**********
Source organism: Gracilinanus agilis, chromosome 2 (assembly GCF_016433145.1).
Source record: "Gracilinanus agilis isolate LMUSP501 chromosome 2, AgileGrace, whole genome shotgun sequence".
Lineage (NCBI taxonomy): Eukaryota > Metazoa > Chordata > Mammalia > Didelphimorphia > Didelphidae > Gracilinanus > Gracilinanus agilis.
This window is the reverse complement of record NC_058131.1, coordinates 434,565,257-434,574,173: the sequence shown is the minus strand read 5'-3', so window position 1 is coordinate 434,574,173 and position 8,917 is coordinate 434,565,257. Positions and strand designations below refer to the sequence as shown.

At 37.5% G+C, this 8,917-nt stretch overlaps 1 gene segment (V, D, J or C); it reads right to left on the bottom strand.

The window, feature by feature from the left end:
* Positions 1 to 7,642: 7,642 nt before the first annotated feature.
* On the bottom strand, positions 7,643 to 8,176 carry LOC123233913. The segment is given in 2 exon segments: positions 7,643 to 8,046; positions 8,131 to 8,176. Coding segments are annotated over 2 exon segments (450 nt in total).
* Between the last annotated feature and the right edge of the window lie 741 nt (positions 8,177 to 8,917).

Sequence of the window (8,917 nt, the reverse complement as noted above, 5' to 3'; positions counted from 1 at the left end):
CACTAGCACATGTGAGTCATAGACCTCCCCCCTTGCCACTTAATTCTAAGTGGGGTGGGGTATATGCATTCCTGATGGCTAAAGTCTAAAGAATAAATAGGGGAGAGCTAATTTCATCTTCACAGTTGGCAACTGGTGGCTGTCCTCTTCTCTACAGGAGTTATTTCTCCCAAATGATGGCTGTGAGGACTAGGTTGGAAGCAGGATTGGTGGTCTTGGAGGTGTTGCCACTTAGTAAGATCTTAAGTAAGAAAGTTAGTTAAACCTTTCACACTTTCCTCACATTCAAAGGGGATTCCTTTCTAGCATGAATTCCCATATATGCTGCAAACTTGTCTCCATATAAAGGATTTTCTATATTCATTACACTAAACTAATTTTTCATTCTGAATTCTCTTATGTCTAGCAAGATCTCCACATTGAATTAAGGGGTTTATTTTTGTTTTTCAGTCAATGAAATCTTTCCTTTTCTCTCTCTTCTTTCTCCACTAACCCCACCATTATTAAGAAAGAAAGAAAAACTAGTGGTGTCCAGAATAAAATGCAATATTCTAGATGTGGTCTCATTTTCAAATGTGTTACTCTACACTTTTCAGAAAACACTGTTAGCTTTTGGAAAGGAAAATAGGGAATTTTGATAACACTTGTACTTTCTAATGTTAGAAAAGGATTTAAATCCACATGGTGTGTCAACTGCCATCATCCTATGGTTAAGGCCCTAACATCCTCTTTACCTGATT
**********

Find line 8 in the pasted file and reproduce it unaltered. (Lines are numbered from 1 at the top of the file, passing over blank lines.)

* On the bottom strand, positions 7,643 to 8,176 carry LOC123233913. The segment is given in 2 exon segments: positions 7,643 to 8,046; positions 8,131 to 8,176. Coding segments are annotated over 2 exon segments (450 nt in total).